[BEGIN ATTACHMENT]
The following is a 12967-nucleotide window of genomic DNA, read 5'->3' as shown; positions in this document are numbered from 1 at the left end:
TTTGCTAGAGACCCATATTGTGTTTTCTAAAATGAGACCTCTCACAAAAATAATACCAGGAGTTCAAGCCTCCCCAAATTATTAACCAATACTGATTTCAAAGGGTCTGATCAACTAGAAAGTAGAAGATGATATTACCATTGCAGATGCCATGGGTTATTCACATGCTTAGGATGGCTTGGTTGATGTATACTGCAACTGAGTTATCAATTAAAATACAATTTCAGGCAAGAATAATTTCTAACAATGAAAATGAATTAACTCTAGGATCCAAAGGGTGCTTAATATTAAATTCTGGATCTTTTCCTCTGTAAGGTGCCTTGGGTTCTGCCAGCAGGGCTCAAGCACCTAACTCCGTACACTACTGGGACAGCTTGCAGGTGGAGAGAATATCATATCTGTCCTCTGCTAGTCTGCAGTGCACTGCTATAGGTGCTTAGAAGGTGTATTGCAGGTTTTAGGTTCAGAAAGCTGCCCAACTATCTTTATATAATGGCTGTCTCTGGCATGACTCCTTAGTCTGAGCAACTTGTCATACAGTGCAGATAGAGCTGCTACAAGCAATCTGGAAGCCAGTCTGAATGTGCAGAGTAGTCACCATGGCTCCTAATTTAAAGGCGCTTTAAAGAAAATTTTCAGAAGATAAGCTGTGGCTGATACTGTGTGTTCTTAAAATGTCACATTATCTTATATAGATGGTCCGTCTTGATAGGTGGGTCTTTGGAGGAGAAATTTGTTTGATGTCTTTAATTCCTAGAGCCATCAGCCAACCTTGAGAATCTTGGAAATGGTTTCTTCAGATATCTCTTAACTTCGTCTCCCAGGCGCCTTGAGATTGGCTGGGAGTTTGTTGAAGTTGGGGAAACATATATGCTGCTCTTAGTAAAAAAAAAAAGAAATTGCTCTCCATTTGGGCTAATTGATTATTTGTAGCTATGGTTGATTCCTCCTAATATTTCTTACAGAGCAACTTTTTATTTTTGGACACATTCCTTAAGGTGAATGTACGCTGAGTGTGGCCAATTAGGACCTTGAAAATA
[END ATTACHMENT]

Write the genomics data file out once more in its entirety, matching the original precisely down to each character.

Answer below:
The following is a 12967-nucleotide window of genomic DNA, read 5'->3' as shown; positions in this document are numbered from 1 at the left end:
TTTGCTAGAGACCCATATTGTGTTTTCTAAAATGAGACCTCTCACAAAAATAATACCAGGAGTTCAAGCCTCCCCAAATTATTAACCAATACTGATTTCAAAGGGTCTGATCAACTAGAAAGTAGAAGATGATATTACCATTGCAGATGCCATGGGTTATTCACATGCTTAGGATGGCTTGGTTGATGTATACTGCAACTGAGTTATCAATTAAAATACAATTTCAGGCAAGAATAATTTCTAACAATGAAAATGAATTAACTCTAGGATCCAAAGGGTGCTTAATATTAAATTCTGGATCTTTTCCTCTGTAAGGTGCCTTGGGTTCTGCCAGCAGGGCTCAAGCACCTAACTCCGTACACTACTGGGACAGCTTGCAGGTGGAGAGAATATCATATCTGTCCTCTGCTAGTCTGCAGTGCACTGCTATAGGTGCTTAGAAGGTGTATTGCAGGTTTTAGGTTCAGAAAGCTGCCCAACTATCTTTATATAATGGCTGTCTCTGGCATGACTCCTTAGTCTGAGCAACTTGTCATACAGTGCAGATAGAGCTGCTACAAGCAATCTGGAAGCCAGTCTGAATGTGCAGAGTAGTCACCATGGCTCCTAATTTAAAGGCGCTTTAAAGAAAATTTTCAGAAGATAAGCTGTGGCTGATACTGTGTGTTCTTAAAATGTCACATTATCTTATATAGATGGTCCGTCTTGATAGGTGGGTCTTTGGAGGAGAAATTTGTTTGATGTCTTTAATTCCTAGAGCCATCAGCCAACCTTGAGAATCTTGGAAATGGTTTCTTCAGATATCTCTTAACTTCGTCTCCCAGGCGCCTTGAGATTGGCTGGGAGTTTGTTGAAGTTGGGGAAACATATATGCTGCTCTTAGTAAAAAAAAAAAGAAATTGCTCTCCATTTGGGCTAATTGATTATTTGTAGCTATGGTTGATTCCTCCTAATATTTCTTACAGAGCAACTTTTTATTTTTGGACACATTCCTTAAGGTGAATGTACGCTGAGTGTGGCCAATTAGGACCTTGAAAATA